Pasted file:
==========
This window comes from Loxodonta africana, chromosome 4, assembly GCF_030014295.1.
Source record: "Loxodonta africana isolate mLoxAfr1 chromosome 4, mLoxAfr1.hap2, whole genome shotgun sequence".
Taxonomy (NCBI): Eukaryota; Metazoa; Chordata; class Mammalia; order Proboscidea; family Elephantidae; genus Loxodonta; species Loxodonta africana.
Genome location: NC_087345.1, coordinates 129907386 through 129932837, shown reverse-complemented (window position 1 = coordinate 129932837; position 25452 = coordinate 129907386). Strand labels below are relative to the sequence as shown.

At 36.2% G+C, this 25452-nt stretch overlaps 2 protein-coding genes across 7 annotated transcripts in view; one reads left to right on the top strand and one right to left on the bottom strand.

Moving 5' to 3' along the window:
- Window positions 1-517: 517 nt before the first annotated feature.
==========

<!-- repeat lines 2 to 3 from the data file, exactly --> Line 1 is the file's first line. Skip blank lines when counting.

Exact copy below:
Source record: "Loxodonta africana isolate mLoxAfr1 chromosome 4, mLoxAfr1.hap2, whole genome shotgun sequence".
Taxonomy (NCBI): Eukaryota; Metazoa; Chordata; class Mammalia; order Proboscidea; family Elephantidae; genus Loxodonta; species Loxodonta africana.